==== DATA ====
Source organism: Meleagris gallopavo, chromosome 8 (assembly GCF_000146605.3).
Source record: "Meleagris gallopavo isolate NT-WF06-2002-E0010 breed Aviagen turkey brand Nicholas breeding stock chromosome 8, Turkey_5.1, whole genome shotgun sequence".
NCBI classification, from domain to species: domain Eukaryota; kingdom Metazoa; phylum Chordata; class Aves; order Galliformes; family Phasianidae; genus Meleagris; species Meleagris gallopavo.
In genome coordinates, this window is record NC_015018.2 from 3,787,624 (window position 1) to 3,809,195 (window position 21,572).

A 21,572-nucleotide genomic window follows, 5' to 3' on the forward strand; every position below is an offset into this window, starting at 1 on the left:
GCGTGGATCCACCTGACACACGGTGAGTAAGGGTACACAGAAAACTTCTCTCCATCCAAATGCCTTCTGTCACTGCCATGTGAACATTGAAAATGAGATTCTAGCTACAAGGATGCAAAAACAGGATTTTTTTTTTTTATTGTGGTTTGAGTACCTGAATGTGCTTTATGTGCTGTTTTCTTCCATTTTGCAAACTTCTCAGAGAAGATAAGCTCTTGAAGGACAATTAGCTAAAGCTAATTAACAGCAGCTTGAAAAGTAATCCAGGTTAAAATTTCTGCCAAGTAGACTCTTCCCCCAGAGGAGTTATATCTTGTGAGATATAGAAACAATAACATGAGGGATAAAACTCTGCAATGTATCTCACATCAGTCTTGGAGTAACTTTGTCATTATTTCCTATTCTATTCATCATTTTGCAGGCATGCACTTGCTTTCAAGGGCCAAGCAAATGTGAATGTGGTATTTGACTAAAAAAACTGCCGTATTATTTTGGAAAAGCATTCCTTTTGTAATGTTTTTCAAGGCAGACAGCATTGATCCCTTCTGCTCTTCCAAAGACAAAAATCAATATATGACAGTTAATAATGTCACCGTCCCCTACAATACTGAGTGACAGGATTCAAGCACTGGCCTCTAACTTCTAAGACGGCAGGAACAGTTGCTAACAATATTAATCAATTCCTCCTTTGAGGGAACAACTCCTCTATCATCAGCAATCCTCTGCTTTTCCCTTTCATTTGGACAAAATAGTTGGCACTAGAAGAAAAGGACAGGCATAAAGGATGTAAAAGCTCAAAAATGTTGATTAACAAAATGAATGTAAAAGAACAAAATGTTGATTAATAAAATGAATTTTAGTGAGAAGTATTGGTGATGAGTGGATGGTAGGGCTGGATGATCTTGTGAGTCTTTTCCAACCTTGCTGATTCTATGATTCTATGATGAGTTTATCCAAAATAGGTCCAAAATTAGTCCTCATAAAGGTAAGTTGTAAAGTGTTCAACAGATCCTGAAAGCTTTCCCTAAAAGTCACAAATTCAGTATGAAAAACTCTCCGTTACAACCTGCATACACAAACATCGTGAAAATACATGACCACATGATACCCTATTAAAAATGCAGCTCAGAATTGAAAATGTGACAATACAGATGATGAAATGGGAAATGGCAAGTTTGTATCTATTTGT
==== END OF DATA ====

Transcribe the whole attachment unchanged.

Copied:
Source organism: Meleagris gallopavo, chromosome 8 (assembly GCF_000146605.3).
Source record: "Meleagris gallopavo isolate NT-WF06-2002-E0010 breed Aviagen turkey brand Nicholas breeding stock chromosome 8, Turkey_5.1, whole genome shotgun sequence".
NCBI classification, from domain to species: domain Eukaryota; kingdom Metazoa; phylum Chordata; class Aves; order Galliformes; family Phasianidae; genus Meleagris; species Meleagris gallopavo.
In genome coordinates, this window is record NC_015018.2 from 3,787,624 (window position 1) to 3,809,195 (window position 21,572).

A 21,572-nucleotide genomic window follows, 5' to 3' on the forward strand; every position below is an offset into this window, starting at 1 on the left:
GCGTGGATCCACCTGACACACGGTGAGTAAGGGTACACAGAAAACTTCTCTCCATCCAAATGCCTTCTGTCACTGCCATGTGAACATTGAAAATGAGATTCTAGCTACAAGGATGCAAAAACAGGATTTTTTTTTTTTATTGTGGTTTGAGTACCTGAATGTGCTTTATGTGCTGTTTTCTTCCATTTTGCAAACTTCTCAGAGAAGATAAGCTCTTGAAGGACAATTAGCTAAAGCTAATTAACAGCAGCTTGAAAAGTAATCCAGGTTAAAATTTCTGCCAAGTAGACTCTTCCCCCAGAGGAGTTATATCTTGTGAGATATAGAAACAATAACATGAGGGATAAAACTCTGCAATGTATCTCACATCAGTCTTGGAGTAACTTTGTCATTATTTCCTATTCTATTCATCATTTTGCAGGCATGCACTTGCTTTCAAGGGCCAAGCAAATGTGAATGTGGTATTTGACTAAAAAAACTGCCGTATTATTTTGGAAAAGCATTCCTTTTGTAATGTTTTTCAAGGCAGACAGCATTGATCCCTTCTGCTCTTCCAAAGACAAAAATCAATATATGACAGTTAATAATGTCACCGTCCCCTACAATACTGAGTGACAGGATTCAAGCACTGGCCTCTAACTTCTAAGACGGCAGGAACAGTTGCTAACAATATTAATCAATTCCTCCTTTGAGGGAACAACTCCTCTATCATCAGCAATCCTCTGCTTTTCCCTTTCATTTGGACAAAATAGTTGGCACTAGAAGAAAAGGACAGGCATAAAGGATGTAAAAGCTCAAAAATGTTGATTAACAAAATGAATGTAAAAGAACAAAATGTTGATTAATAAAATGAATTTTAGTGAGAAGTATTGGTGATGAGTGGATGGTAGGGCTGGATGATCTTGTGAGTCTTTTCCAACCTTGCTGATTCTATGATTCTATGATGAGTTTATCCAAAATAGGTCCAAAATTAGTCCTCATAAAGGTAAGTTGTAAAGTGTTCAACAGATCCTGAAAGCTTTCCCTAAAAGTCACAAATTCAGTATGAAAAACTCTCCGTTACAACCTGCATACACAAACATCGTGAAAATACATGACCACATGATACCCTATTAAAAATGCAGCTCAGAATTGAAAATGTGACAATACAGATGATGAAATGGGAAATGGCAAGTTTGTATCTATTTGT